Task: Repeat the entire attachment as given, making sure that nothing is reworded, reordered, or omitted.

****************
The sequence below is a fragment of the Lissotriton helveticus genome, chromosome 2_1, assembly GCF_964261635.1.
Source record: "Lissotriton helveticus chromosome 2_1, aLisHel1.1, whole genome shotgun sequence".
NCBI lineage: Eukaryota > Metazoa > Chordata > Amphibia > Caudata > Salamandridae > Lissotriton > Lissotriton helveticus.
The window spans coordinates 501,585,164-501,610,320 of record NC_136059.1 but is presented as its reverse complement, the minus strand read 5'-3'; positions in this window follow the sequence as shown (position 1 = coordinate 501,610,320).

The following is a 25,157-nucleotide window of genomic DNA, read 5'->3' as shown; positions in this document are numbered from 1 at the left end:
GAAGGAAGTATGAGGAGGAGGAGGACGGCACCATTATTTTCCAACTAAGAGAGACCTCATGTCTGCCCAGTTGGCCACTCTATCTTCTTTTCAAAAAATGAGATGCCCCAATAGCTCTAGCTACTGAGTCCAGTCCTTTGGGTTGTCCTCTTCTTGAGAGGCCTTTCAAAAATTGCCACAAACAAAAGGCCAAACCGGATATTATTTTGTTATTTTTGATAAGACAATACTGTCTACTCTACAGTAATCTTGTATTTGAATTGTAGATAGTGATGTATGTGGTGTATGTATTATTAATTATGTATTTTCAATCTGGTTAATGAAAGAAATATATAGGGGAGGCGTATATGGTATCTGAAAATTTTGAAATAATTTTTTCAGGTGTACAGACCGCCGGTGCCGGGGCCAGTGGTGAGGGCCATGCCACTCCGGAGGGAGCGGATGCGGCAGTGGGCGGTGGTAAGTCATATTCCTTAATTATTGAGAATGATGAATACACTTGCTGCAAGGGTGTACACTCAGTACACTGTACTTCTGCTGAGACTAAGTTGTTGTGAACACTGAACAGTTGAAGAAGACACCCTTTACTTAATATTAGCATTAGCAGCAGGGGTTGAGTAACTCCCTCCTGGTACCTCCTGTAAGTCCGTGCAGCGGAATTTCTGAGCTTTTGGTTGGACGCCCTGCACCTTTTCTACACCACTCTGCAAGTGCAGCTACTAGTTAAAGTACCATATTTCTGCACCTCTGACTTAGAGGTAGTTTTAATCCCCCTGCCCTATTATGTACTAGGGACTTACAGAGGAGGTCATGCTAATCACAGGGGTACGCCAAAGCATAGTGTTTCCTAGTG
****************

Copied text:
The sequence below is a fragment of the Lissotriton helveticus genome, chromosome 2_1, assembly GCF_964261635.1.
Source record: "Lissotriton helveticus chromosome 2_1, aLisHel1.1, whole genome shotgun sequence".
NCBI lineage: Eukaryota > Metazoa > Chordata > Amphibia > Caudata > Salamandridae > Lissotriton > Lissotriton helveticus.
The window spans coordinates 501,585,164-501,610,320 of record NC_136059.1 but is presented as its reverse complement, the minus strand read 5'-3'; positions in this window follow the sequence as shown (position 1 = coordinate 501,610,320).

The following is a 25,157-nucleotide window of genomic DNA, read 5'->3' as shown; positions in this document are numbered from 1 at the left end:
GAAGGAAGTATGAGGAGGAGGAGGACGGCACCATTATTTTCCAACTAAGAGAGACCTCATGTCTGCCCAGTTGGCCACTCTATCTTCTTTTCAAAAAATGAGATGCCCCAATAGCTCTAGCTACTGAGTCCAGTCCTTTGGGTTGTCCTCTTCTTGAGAGGCCTTTCAAAAATTGCCACAAACAAAAGGCCAAACCGGATATTATTTTGTTATTTTTGATAAGACAATACTGTCTACTCTACAGTAATCTTGTATTTGAATTGTAGATAGTGATGTATGTGGTGTATGTATTATTAATTATGTATTTTCAATCTGGTTAATGAAAGAAATATATAGGGGAGGCGTATATGGTATCTGAAAATTTTGAAATAATTTTTTCAGGTGTACAGACCGCCGGTGCCGGGGCCAGTGGTGAGGGCCATGCCACTCCGGAGGGAGCGGATGCGGCAGTGGGCGGTGGTAAGTCATATTCCTTAATTATTGAGAATGATGAATACACTTGCTGCAAGGGTGTACACTCAGTACACTGTACTTCTGCTGAGACTAAGTTGTTGTGAACACTGAACAGTTGAAGAAGACACCCTTTACTTAATATTAGCATTAGCAGCAGGGGTTGAGTAACTCCCTCCTGGTACCTCCTGTAAGTCCGTGCAGCGGAATTTCTGAGCTTTTGGTTGGACGCCCTGCACCTTTTCTACACCACTCTGCAAGTGCAGCTACTAGTTAAAGTACCATATTTCTGCACCTCTGACTTAGAGGTAGTTTTAATCCCCCTGCCCTATTATGTACTAGGGACTTACAGAGGAGGTCATGCTAATCACAGGGGTACGCCAAAGCATAGTGTTTCCTAGTG